While all fund managers may answer that they have a significant focus on internal control, they may not have formalised the operation of the internal control system. It may not be written down and evidence that internal controls have been exercised may not be documented. This is not acceptable under the license issued by the Financial Supervisory Authority (No. Finanstilsynet) and will put the firms license in jeopardy.
A good internal control system is not only established, it is implemented. The latter is the hard part. Implementation means that the internal control system must be known within the organization, it must be in use – and proof that it is in use must be available for later control. An internal control system that looks great on paper but which is not part of the daily operation of the company has no value.
A properly implemented internal control system ensures secures the operating license of the fund manager
The implementation of the internal control system involves everyone in the company. Internal controls must be operationalised through clear instructions, it must be clear to all which function and ultimately who, is responsible for certain actions and controls.
Responsibility for internal control should be included in job descriptions and role descriptions. Checklists which requires ticking off when certain actions are performed and before moving on to the next stage, will often play an important part in the internal control system. Check done after the fact are not sufficient nor appropriate.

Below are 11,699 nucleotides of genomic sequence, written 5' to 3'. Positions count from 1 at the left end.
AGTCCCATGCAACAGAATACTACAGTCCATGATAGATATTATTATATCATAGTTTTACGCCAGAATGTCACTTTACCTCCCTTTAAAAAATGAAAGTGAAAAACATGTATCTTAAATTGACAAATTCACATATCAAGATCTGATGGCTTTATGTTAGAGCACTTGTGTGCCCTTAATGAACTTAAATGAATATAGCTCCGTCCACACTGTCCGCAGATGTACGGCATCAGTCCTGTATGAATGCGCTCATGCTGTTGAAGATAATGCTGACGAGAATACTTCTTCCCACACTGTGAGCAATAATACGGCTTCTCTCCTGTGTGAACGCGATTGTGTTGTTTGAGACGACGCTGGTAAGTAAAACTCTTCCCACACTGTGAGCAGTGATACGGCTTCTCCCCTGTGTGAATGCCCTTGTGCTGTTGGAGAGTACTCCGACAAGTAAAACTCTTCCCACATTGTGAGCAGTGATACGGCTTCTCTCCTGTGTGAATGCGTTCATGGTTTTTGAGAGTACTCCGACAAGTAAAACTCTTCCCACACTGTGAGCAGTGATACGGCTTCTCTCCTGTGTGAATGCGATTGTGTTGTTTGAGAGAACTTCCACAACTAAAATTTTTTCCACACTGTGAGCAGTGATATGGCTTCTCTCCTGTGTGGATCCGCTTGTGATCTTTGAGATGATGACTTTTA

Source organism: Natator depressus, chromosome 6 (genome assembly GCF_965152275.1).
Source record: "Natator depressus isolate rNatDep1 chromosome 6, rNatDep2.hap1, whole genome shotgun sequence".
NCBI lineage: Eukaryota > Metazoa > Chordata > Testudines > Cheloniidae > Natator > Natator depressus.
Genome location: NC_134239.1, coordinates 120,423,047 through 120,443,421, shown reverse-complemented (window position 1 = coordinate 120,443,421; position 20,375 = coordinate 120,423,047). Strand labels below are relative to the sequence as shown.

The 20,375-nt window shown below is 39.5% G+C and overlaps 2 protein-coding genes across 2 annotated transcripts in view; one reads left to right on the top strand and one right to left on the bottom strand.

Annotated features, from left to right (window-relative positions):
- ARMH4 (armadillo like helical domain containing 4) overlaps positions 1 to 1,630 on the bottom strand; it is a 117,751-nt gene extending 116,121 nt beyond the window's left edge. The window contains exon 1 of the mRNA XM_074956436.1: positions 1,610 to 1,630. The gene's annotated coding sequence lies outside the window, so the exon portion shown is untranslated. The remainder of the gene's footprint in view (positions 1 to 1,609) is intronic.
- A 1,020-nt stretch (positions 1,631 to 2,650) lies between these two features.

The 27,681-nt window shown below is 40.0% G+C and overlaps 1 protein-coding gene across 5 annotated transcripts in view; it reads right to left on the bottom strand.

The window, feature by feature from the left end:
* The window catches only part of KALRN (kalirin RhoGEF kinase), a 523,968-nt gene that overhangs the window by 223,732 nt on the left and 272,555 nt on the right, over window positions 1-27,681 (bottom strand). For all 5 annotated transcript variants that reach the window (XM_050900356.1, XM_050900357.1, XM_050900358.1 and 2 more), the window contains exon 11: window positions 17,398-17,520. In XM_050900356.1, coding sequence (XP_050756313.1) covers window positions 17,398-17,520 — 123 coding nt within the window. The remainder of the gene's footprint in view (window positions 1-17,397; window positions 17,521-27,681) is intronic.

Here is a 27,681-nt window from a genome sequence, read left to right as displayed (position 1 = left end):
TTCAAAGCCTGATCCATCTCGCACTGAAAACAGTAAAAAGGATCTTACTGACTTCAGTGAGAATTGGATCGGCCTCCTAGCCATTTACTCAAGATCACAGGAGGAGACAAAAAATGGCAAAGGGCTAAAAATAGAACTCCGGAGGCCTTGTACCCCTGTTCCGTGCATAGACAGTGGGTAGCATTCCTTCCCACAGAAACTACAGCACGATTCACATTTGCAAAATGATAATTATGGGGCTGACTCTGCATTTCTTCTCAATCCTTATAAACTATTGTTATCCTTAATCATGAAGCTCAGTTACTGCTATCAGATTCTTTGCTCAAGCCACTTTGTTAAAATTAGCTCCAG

Have the Board ensured that there is a person responsible for the internal control system?
The Compliance officer is responsible for ensuring that operations of the company comply with the requirements set out in laws and regulations. For smaller fund managers it will be acceptable to combine this function with the risk management function.
Commitment from the top is necessary in order to instill in the business organisation the discipline required to implement a proper internal control system and to maintain its use at all levels of the organisation and at all times. When the company is working under stress, is not the time to put the internal control system aside – on the contrary, that is the time when it is most important to follow procedure.
Compliance, risk management and internal control should be a regular item on the meetings of the Board and of the management of the company. Such focus will contribute to lower risk, greater control and increased value.
To implement internal control procedures for fund managers
To implement an internal control system is change management in practice. In the toolbox is training activities, workshops, job descriptions, guidelines and checklists, support and control and feedback.
Everyone in the organization must have been presented with- and understood their responsibilities. One’s own function and responsibilities must be understood in detail, but at the same time one must have general knowledge of the whole system. Once everything is in place, you may look in the mirror and reflect that “yes, I have control and the business do not run the risk of losing its license.”
Link til: Produktark for AIFM Intern kontroll system på Permians hjemmeside
Oslo, 28.8.2015 Ben Guren